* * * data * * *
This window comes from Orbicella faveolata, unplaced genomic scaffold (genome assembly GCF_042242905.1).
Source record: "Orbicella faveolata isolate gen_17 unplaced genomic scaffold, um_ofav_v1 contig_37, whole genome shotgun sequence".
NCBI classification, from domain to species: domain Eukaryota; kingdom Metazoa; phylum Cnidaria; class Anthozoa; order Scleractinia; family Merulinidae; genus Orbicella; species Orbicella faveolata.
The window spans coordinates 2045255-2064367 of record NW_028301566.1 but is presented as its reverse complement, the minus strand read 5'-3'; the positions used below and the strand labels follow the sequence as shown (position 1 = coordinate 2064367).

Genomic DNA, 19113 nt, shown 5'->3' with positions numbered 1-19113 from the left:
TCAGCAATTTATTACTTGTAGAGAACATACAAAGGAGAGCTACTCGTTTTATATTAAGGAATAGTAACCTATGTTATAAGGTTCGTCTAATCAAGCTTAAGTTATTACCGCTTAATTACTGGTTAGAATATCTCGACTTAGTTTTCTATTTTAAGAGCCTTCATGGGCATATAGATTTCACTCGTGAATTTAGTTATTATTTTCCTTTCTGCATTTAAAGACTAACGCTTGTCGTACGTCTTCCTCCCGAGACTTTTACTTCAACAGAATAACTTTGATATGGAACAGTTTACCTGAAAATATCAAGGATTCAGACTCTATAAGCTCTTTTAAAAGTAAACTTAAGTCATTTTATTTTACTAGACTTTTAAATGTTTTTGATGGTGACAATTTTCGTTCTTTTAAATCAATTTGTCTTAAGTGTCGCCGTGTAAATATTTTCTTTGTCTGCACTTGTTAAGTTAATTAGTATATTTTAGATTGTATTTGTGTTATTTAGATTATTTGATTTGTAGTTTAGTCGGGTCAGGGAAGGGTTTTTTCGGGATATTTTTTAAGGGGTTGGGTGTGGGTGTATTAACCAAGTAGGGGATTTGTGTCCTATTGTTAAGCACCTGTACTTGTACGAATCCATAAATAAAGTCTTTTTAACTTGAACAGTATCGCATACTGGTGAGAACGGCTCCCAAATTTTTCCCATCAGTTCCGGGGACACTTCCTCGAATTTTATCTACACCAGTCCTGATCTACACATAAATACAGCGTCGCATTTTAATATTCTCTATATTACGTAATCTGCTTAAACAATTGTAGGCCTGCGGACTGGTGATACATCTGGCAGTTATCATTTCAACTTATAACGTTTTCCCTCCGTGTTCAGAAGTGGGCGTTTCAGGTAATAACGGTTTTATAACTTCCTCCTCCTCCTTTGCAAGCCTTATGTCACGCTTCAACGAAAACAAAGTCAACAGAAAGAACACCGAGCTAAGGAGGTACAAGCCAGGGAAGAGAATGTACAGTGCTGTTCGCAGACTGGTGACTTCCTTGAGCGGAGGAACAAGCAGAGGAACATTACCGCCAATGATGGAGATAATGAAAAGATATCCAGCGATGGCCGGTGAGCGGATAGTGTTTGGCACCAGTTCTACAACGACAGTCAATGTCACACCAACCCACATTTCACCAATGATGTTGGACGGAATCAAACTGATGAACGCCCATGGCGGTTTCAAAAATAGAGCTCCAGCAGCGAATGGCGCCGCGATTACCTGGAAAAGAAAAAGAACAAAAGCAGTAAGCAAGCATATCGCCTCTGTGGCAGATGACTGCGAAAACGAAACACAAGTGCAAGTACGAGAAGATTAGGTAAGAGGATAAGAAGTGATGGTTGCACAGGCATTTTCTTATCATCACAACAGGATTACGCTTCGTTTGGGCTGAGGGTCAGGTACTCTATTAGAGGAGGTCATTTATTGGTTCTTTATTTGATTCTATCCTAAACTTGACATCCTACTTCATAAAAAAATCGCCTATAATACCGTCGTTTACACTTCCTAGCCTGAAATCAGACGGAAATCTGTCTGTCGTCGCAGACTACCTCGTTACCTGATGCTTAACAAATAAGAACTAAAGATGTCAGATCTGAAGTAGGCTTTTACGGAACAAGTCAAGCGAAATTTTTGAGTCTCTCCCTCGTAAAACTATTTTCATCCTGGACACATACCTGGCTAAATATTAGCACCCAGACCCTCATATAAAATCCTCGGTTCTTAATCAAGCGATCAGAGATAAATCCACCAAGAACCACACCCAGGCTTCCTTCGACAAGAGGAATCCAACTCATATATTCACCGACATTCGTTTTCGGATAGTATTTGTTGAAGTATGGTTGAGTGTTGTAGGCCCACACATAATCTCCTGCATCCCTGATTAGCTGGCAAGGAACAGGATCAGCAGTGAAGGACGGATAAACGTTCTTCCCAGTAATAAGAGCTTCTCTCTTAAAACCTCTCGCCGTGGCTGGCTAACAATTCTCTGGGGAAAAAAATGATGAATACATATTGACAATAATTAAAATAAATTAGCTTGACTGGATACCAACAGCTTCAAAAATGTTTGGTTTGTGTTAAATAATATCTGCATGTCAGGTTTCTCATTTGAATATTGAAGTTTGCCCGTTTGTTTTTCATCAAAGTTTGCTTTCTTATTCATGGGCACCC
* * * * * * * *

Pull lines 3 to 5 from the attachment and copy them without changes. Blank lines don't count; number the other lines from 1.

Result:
NCBI classification, from domain to species: domain Eukaryota; kingdom Metazoa; phylum Cnidaria; class Anthozoa; order Scleractinia; family Merulinidae; genus Orbicella; species Orbicella faveolata.
The window spans coordinates 2045255-2064367 of record NW_028301566.1 but is presented as its reverse complement, the minus strand read 5'-3'; the positions used below and the strand labels follow the sequence as shown (position 1 = coordinate 2064367).

Genomic DNA, 19113 nt, shown 5'->3' with positions numbered 1-19113 from the left: